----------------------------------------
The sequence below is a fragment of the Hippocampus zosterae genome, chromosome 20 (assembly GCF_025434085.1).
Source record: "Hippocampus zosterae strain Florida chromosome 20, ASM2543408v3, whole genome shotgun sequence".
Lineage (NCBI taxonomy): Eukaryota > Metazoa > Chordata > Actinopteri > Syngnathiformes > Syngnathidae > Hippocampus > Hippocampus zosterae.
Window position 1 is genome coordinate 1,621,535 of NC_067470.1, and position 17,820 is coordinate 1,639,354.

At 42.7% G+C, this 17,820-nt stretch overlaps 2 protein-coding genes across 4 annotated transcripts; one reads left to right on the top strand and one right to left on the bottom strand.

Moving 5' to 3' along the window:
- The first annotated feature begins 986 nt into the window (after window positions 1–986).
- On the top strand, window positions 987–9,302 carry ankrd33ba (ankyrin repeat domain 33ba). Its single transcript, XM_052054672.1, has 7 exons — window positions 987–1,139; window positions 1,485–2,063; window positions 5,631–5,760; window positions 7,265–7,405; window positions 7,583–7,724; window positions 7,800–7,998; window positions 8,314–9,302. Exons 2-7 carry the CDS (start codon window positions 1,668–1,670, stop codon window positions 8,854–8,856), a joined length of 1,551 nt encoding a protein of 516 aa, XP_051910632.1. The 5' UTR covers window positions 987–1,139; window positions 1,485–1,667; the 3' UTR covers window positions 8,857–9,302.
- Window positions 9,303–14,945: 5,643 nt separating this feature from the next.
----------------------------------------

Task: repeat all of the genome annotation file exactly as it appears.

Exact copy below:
The sequence below is a fragment of the Hippocampus zosterae genome, chromosome 20 (assembly GCF_025434085.1).
Source record: "Hippocampus zosterae strain Florida chromosome 20, ASM2543408v3, whole genome shotgun sequence".
Lineage (NCBI taxonomy): Eukaryota > Metazoa > Chordata > Actinopteri > Syngnathiformes > Syngnathidae > Hippocampus > Hippocampus zosterae.
Window position 1 is genome coordinate 1,621,535 of NC_067470.1, and position 17,820 is coordinate 1,639,354.

At 42.7% G+C, this 17,820-nt stretch overlaps 2 protein-coding genes across 4 annotated transcripts; one reads left to right on the top strand and one right to left on the bottom strand.

Moving 5' to 3' along the window:
- The first annotated feature begins 986 nt into the window (after window positions 1–986).
- On the top strand, window positions 987–9,302 carry ankrd33ba (ankyrin repeat domain 33ba). Its single transcript, XM_052054672.1, has 7 exons — window positions 987–1,139; window positions 1,485–2,063; window positions 5,631–5,760; window positions 7,265–7,405; window positions 7,583–7,724; window positions 7,800–7,998; window positions 8,314–9,302. Exons 2-7 carry the CDS (start codon window positions 1,668–1,670, stop codon window positions 8,854–8,856), a joined length of 1,551 nt encoding a protein of 516 aa, XP_051910632.1. The 5' UTR covers window positions 987–1,139; window positions 1,485–1,667; the 3' UTR covers window positions 8,857–9,302.
- Window positions 9,303–14,945: 5,643 nt separating this feature from the next.